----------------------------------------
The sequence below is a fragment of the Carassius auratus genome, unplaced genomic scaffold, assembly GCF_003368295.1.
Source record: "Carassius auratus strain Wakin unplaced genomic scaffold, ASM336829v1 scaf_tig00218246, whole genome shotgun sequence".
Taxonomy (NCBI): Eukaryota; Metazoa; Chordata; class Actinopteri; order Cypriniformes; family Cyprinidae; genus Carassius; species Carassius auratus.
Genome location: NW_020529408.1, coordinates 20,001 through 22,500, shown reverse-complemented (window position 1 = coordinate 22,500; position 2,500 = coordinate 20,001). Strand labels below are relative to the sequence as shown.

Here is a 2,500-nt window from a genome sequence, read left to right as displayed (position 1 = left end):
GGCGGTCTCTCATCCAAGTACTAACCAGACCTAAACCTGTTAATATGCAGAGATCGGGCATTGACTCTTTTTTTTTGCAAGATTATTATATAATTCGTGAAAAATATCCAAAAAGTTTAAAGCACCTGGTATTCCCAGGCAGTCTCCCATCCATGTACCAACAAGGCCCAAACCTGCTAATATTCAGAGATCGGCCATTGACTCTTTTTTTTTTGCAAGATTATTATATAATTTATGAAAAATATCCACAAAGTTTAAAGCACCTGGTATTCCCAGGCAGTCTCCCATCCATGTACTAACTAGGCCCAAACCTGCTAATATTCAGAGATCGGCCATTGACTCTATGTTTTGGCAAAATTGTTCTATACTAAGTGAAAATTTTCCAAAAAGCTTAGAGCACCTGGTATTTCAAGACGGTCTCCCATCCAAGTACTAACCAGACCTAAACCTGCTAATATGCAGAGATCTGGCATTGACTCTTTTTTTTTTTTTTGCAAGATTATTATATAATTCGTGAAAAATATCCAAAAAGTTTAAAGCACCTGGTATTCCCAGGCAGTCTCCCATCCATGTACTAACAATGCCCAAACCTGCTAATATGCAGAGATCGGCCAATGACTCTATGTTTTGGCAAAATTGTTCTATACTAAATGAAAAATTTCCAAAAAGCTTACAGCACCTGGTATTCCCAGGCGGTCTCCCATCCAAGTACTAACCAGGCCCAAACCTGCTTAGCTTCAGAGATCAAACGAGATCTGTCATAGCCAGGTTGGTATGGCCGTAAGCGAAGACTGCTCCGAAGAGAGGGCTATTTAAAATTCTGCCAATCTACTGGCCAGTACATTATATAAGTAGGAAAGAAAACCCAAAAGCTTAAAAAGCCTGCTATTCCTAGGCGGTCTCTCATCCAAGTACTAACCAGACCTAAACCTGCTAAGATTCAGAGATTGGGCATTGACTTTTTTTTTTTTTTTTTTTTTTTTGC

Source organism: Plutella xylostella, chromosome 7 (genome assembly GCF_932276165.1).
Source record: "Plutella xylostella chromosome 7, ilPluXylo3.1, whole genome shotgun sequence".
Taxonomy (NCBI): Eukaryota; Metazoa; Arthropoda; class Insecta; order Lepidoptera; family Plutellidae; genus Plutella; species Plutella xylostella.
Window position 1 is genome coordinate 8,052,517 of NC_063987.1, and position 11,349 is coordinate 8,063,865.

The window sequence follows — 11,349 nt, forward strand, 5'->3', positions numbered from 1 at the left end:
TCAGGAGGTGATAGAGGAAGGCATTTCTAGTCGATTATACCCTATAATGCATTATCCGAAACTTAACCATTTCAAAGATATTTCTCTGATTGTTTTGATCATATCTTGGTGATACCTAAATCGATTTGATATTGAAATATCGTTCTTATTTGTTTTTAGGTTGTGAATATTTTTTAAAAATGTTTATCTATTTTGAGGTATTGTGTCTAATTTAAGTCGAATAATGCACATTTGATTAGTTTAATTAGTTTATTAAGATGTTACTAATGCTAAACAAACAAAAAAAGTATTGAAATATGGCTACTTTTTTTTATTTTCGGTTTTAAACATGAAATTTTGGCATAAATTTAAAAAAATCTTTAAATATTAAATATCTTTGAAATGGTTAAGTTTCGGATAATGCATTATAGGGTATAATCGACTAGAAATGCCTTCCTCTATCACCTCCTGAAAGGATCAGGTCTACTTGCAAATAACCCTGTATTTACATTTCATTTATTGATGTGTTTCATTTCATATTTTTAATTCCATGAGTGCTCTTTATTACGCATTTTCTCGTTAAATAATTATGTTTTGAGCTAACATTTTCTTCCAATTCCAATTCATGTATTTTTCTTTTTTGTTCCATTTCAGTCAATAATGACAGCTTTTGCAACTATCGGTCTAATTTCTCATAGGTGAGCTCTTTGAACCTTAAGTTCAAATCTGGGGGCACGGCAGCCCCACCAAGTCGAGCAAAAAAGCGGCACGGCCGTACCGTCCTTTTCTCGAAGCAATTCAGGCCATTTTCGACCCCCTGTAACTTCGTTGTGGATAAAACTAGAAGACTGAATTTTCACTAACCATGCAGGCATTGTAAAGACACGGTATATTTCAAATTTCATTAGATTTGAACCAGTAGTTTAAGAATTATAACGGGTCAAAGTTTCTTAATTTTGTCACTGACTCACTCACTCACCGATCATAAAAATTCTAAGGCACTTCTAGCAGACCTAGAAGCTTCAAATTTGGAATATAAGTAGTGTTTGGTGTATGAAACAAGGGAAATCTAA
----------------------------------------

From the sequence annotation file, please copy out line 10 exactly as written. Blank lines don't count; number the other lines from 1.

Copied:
Window position 1 is genome coordinate 8,052,517 of NC_063987.1, and position 11,349 is coordinate 8,063,865.